“How can you know that your gender doesn’t align with your body? What does it feel like to have a gender, anyway?” These are common questions from cis people who want to understand what it’s like to be trans. They want to know how we can be so aware of our gender that this internal sense of identity overcomes what our anatomy would seemingly dictate.
One of the usual replies is to turn this around and ask them how they know that they’re the gender they identify as. This is often explained through a thought experiment: we ask them to imagine how they would feel if they unexpectedly woke up in a body of another physical sex. Wouldn’t they still know that they were their true gender? And wouldn’t they be uncomfortable with a body that doesn’t match their identity?
While this argument may be elegant in its simplicity, it’s not always effective. Many cis people do realize that in this hypothetical situation, they would still have an awareness of their gender and its mismatch with their new body. But others don’t really think it would be a problem. They sometimes reply that they would be okay with this surprising turn of events, and that they wouldn’t have an issue with being another sex. This can make it difficult for them to understand why trans people can’t just accept having a body of any particular sex.
It’s sometimes tempting to tell them their answer is simply wrong, and that they’re lacking in the necessary experiences needed to understand our situation. It can be difficult to have an explicit awareness of your internal gender when it’s never bumped up against the confines of your body and you don’t feel constrained by the social roles attached to it. This is often compared to how people don’t pay much attention to the feeling of the clothes they’re wearing, unless their clothes are uncomfortable and poorly fitting.
That’s the standard response. But it’s also possible that these people may just have genuinely different experiences and understandings of what gender means to them. Ozy Frantz recently theorized that while some people, cis and trans, have a strong sense of their gender, it could be that others actually don’t feel like they have much of a gender at all.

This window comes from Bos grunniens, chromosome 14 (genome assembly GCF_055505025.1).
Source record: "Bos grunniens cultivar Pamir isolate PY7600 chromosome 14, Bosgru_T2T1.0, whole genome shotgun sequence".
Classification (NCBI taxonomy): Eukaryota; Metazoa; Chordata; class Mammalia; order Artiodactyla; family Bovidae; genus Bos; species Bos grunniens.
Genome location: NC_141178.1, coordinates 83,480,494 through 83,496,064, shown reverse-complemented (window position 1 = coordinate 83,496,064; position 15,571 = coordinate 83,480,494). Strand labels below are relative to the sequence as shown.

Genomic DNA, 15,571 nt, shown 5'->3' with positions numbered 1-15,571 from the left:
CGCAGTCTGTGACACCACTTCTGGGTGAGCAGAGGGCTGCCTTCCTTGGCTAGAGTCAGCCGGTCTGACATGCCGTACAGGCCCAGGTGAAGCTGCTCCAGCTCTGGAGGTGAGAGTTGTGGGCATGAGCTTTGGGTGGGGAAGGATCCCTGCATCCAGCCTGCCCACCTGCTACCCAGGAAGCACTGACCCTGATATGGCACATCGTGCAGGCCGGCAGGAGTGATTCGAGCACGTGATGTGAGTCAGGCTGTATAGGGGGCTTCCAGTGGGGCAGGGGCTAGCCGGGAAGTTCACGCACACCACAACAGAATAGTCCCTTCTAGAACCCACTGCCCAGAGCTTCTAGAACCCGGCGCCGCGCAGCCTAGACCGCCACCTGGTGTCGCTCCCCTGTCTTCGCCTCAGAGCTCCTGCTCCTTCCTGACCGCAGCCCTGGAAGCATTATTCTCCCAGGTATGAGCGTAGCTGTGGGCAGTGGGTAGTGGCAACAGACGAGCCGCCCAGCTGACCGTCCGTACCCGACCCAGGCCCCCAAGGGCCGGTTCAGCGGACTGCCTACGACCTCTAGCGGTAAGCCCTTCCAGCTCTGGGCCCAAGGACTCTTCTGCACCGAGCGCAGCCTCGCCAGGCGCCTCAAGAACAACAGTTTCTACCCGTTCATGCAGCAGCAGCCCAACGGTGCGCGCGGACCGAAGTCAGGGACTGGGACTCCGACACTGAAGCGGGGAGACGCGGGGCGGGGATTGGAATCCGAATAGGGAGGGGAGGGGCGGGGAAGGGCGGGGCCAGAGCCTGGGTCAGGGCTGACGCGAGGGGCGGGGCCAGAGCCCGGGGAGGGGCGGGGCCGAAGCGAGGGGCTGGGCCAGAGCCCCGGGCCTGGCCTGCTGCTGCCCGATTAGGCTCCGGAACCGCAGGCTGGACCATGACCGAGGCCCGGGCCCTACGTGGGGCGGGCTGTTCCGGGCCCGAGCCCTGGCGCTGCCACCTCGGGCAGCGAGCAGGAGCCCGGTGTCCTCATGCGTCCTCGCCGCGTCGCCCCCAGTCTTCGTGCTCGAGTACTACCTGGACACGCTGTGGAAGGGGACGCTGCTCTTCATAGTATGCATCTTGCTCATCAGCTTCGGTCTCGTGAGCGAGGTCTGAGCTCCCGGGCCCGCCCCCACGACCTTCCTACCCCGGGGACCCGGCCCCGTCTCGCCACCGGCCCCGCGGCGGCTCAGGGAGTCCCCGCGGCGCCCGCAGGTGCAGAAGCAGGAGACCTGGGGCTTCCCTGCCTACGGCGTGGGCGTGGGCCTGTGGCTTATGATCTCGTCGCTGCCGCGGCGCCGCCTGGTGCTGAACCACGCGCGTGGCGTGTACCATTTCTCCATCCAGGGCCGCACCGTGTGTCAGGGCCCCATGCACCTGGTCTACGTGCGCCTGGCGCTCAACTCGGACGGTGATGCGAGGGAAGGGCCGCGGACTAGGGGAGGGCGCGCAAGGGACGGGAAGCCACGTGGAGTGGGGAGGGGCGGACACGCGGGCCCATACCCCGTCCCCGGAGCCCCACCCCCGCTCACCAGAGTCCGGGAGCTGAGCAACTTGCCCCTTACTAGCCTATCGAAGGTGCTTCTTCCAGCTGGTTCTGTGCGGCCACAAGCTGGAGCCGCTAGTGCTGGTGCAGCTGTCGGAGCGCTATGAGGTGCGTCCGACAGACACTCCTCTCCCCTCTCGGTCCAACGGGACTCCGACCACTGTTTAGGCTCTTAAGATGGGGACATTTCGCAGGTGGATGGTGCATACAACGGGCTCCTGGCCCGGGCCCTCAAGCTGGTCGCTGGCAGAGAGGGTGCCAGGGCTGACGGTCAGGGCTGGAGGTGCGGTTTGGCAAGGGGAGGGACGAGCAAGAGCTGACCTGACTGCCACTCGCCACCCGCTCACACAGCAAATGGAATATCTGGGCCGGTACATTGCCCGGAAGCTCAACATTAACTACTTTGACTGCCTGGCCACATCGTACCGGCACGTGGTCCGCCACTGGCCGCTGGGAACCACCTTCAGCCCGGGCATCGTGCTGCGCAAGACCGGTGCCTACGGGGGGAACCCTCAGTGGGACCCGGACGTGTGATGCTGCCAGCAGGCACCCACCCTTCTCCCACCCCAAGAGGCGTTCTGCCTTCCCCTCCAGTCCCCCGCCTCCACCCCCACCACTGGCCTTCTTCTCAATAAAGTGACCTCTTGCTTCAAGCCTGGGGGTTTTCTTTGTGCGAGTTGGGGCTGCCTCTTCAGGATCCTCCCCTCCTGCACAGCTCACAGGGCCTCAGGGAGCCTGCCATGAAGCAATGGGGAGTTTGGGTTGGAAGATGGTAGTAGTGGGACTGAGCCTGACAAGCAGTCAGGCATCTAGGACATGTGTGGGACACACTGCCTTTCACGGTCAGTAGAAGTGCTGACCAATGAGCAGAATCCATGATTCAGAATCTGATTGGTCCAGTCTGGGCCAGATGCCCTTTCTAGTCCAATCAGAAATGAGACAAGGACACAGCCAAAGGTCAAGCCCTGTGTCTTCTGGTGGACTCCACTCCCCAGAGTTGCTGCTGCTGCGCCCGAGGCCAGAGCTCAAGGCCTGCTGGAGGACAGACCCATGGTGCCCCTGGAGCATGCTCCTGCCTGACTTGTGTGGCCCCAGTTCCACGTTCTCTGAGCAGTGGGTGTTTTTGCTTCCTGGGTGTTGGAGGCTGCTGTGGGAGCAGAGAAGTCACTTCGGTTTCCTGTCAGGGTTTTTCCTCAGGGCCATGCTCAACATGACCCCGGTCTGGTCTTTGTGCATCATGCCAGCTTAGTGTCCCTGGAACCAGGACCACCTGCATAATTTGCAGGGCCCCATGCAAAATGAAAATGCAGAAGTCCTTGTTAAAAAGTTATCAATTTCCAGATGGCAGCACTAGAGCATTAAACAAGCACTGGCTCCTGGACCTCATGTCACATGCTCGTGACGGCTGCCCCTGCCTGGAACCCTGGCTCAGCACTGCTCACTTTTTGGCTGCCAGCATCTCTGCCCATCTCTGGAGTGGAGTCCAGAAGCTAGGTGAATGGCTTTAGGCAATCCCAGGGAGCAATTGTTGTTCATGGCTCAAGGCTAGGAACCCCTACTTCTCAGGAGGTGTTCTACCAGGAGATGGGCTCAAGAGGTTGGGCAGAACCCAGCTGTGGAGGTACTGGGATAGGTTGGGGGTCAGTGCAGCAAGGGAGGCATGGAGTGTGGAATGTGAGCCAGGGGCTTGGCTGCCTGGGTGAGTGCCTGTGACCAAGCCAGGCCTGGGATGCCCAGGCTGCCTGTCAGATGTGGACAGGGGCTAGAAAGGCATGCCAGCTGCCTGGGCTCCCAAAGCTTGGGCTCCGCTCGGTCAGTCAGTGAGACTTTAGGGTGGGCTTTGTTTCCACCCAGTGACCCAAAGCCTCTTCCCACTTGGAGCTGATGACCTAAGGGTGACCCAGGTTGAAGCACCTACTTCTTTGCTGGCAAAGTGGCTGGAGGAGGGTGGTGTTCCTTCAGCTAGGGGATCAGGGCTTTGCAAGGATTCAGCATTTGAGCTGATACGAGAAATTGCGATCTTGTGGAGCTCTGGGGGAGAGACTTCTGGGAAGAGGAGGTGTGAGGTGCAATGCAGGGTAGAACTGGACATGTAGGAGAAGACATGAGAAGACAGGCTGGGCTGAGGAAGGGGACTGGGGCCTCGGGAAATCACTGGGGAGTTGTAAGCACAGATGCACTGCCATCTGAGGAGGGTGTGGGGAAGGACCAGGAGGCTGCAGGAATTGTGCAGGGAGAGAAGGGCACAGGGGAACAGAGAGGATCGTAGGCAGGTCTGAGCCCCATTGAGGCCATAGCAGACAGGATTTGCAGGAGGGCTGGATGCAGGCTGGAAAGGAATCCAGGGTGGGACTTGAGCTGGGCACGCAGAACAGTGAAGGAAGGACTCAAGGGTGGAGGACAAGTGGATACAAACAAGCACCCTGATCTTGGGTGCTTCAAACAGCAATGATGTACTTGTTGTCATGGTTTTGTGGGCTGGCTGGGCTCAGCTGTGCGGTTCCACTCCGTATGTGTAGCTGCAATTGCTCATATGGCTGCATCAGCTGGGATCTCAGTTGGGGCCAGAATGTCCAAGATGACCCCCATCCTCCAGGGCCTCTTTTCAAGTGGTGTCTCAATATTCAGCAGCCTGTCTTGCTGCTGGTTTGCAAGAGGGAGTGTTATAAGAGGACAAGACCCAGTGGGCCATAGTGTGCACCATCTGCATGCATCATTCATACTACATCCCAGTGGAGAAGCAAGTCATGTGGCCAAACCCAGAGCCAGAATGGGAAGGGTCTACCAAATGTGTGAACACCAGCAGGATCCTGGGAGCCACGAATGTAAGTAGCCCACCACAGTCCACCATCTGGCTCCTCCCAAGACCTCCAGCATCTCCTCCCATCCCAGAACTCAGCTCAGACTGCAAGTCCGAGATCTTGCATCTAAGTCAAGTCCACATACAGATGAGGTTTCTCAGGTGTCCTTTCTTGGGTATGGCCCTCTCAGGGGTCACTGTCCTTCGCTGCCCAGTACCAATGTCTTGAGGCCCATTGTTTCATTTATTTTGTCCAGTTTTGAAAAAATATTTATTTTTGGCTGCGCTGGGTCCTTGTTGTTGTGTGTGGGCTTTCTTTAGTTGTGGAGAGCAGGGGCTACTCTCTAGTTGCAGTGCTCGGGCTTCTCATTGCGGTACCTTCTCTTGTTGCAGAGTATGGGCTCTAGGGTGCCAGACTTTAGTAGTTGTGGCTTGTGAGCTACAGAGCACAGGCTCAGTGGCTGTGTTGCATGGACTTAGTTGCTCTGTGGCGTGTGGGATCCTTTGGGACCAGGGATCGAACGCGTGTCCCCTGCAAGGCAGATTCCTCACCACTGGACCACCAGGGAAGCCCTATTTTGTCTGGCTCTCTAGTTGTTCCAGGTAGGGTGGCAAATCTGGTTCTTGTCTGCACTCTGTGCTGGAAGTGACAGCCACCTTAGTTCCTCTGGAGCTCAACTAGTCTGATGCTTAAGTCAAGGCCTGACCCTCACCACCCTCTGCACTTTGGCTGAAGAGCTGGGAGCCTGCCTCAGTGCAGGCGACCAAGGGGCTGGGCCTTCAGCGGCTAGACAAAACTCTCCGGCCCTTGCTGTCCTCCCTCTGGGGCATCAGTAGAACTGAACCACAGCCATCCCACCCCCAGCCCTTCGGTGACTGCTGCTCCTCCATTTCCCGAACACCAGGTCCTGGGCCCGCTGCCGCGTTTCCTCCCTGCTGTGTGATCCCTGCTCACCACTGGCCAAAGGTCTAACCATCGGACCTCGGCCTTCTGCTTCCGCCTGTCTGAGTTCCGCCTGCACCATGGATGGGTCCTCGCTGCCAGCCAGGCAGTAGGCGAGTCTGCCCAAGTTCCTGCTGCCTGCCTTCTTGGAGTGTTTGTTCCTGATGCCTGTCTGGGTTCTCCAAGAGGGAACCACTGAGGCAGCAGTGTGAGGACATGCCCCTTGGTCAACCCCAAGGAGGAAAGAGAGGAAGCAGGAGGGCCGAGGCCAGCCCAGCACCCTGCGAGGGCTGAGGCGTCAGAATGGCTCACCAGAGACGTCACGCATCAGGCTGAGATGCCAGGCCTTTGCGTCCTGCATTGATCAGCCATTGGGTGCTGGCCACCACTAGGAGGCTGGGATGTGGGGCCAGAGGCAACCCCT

This wouldn’t be unheard of. It’s a common misconception that trans people all share the experience of knowing our true gender from a very young age, and that it’s as unambiguous as a flashing sign that says “male”, “female”, “non-binary”, and so on. But it’s not like that for everyone. Plenty of trans people never had any awareness of gender incongruence in our youth, and it can take us a long time to figure out who we are and what we want to do with ourselves. Even among those of us who do decide to transtition, we might not always feel that life as the wrong gender is totally unbearable, and this can draw out the process of self-discovery even further. For some people, their gender might be clear as day, but for others, it’s a long road to being comfortably certain that our identities have more to say about who we are than our bodies do.
So I wouldn’t really be surprised that some cis people also don’t have a clear sense of gender identity. Just as I didn’t really mind being a man until I started to realize that there was a better option, they might not object to having a body of any sex. But while this could explain why they find it difficult to relate to those of us who are aware of our gender, it can still be frustrating when they question our own need to transition based solely on their own experiences, especially because there’s no way of testing how they really feel about the relationship between their gender and their body. We can go through any number of thought experiments, but there’s no concrete evidence we can gather to clarify the situation, and we end up at an impasse of subjective experience versus subjective experience.
The people who ask these questions want to understand what it’s like to be trans. The matter of what it’s like to feel that you have a gender is merely a proxy for this, and there may be ways to simulate the experience of being trans more directly. For example, people who choose to transition often exhibit a distinctly different pattern of reactions to sex hormones. Before cross-sex hormone therapy, while we’re still experiencing the effects of the hormones that are native to our physical sex, many of us report feelings of depression, anxiety, stress, and general discomfort. Of course, much of this could be attributed to gender dysphoria itself, as well as its comorbidity with other mental health conditions, and the prevalence of negative attitudes and discrimination toward trans people in society. But after starting HRT, trans people often notice that this discomfort becomes less severe. This likely has something to do with the satisfaction of feeling our bodies take a more comfortable form, but even before the physical changes appear, many people experience a sense of relief and calmness. They simply feel better.